Friday, 19 August 2016
I originally shared this with my friends on Facebook, but I have edited it slightly for posting here.
PSA: It's really not funny to make fun of ANYONE's phobias, no matter how much of a small deal it may seem to you. We know how irrational our fears may seem to you, but that knowledge doesn't stop them.
Last week, YouTuber and pretty awesome human being, Saffron Kershaw-Mee, posted a video in which they discussed their experiences with anxiety and depression, including about how they've been feeling recently. The part of this video that stood out to me the most was where they spoke about suffering from emetophobia (fear of vomiting). They spoke about how this fear could stop them from enjoying themselves, that their whole outlook can change (including not being able to eat or leave their bed) if they believe that they've been near someone who has been sick. To me, vomiting can be a way of ridding your body of a toxin (like something you have eaten) or a symptom of another illness. Personally, I generally hate vomiting and would do anything to avoid it. I'll be regularly swallowing or sipping at water, and trying to keep as still as possible. A couple of days ago while going down windy roads down a mountain and a few weeks ago while at the cinema, I was feeling a bit motion sick, and I was just sitting there taking deep breaths and wanting it to stop soon. I've also been sick in public several times in the past 10 years, including in a shop, in a theatre toilet, in a hotel public toilet, and twice on long-haul flights (which I was then teased about). Feeling really bad stomach pains therefore makes me nervous about being sick during a flight, which then adds to other issues I have with flying (I've learned to deal with taking off, landing and walking around on a plane, but I'm terrified of turbulence or anything else happening). But vomiting is not something that I fear every day.
While I've been on holiday, I've been struggling with a couple of fears that I have been teased a bit for, and I think I should explain those fears and why it is not ok to make fun of me or anyone else for them. Since sharing this on Facebook, I received some comments from friends who understood what I was feeling from their own personal experiences, so I finally know that I am not alone in the latter of the two fears I am about to discuss: needles and dogs (and other animals).
That sounds really silly, right?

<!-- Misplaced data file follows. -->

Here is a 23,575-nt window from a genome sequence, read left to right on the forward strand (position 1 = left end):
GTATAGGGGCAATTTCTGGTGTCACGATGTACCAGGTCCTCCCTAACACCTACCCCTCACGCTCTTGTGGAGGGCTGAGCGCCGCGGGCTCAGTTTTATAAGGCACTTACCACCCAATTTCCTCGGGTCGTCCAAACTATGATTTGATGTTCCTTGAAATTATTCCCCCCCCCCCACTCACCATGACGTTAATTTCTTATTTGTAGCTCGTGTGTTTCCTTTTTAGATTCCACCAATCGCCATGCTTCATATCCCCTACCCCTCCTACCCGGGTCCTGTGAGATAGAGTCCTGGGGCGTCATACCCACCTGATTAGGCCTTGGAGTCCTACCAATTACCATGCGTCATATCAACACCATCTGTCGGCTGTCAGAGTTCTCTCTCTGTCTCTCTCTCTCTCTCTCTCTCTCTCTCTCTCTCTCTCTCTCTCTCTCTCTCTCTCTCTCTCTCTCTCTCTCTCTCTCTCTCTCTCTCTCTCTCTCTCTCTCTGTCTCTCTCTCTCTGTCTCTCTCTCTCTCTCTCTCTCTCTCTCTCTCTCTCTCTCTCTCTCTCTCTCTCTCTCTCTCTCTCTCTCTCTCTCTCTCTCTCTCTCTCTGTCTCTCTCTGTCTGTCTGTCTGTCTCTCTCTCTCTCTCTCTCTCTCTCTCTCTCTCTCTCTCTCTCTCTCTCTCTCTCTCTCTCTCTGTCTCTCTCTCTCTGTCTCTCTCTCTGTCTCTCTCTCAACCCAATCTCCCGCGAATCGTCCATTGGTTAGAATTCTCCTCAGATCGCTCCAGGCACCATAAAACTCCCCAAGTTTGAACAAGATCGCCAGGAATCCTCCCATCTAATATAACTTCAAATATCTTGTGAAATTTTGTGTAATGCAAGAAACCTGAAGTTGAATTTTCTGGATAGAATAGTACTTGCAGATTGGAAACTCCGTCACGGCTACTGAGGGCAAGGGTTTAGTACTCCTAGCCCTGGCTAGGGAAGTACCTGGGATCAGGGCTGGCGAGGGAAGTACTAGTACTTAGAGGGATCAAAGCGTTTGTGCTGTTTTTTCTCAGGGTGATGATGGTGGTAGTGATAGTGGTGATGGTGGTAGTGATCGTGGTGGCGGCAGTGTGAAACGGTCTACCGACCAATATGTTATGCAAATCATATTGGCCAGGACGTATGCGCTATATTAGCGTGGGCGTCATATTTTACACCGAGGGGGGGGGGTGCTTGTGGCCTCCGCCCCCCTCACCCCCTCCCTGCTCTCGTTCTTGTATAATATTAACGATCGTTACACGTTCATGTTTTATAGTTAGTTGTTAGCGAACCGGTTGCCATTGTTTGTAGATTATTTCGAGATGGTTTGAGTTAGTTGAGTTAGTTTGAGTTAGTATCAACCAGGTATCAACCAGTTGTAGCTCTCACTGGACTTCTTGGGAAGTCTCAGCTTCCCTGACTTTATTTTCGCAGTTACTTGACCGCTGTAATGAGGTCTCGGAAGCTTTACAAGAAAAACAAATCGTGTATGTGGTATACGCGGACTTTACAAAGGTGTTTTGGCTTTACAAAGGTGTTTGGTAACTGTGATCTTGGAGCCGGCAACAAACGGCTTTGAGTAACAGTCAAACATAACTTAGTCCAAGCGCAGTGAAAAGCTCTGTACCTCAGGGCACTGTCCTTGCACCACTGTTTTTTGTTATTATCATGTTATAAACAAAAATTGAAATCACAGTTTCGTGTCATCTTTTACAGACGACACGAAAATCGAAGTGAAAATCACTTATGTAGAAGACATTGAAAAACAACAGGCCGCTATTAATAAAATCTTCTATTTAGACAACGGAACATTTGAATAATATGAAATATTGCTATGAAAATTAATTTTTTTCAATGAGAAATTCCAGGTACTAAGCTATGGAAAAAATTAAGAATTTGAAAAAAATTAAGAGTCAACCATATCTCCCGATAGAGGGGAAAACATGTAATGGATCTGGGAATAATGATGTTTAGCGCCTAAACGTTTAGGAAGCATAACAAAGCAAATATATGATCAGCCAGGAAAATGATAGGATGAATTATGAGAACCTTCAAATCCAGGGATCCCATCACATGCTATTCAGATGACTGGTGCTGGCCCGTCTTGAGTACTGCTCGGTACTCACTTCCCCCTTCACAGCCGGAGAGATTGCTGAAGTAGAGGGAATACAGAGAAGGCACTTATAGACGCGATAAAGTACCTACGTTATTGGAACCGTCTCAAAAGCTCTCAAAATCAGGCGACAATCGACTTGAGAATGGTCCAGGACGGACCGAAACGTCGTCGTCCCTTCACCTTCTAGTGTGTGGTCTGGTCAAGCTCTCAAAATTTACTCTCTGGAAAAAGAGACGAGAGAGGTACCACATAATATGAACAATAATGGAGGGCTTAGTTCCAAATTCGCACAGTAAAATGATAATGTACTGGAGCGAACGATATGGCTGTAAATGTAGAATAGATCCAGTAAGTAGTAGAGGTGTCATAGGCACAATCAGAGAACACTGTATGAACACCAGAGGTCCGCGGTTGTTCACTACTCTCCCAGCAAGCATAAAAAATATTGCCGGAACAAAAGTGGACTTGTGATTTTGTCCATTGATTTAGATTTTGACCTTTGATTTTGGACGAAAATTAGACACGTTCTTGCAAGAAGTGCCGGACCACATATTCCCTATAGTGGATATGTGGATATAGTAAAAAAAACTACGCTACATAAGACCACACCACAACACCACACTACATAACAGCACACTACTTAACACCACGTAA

Needles are so important in vaccinations for protecting against infectious diseases, they can be used to apply anaesthetic to reduce the feeling of pain (including for dental use), and they can be used in blood tests to find out if you're A-ok or if there's something wrong with you. Needles can be used to gather blood or other cells for donation, and for giving those to the recipient. But needles are one of the things that I'm terrified of. I'd love to be able to give blood, but every time I think about it, it makes my feet start to tingle. Once when I was 14, I was simply being spoken to about an upcoming vaccination, and I started to feel dizzy and like I was going to faint. When I had injections at school, I'd be so scared beforehand and I was just glad that I had a couple of friends around nearby. Last year, I started considering the possibility of if I needed to have any injections at uni and who I'd ask to come with me in case anything happened (such as if I fainted). When I was 17, I needed an injection and I was so anxious and couldn't stop thinking about it beforehand, and while the nurse was talking to me about the jab, I suddenly fainted and woke up on the floor with no memory of how it happened. Following almost fainting at the dentist after being given local anaesthetic, and then stopping having my mum in the room with me when I'm seeing the dentist, I've stopped having numbing injections for fillings because they're just so painful and I can't deal with that on my own. The most recent occasion that I had an injection, I was teased about if I fainted afterwards (I'm assuming this person thought I had fainted because of the injection), even though I'd actually fainted beforehand that time. No, I'd actually fainted because of the pure anxiety I felt about that injection and every day about the idea of any time I will need an injection.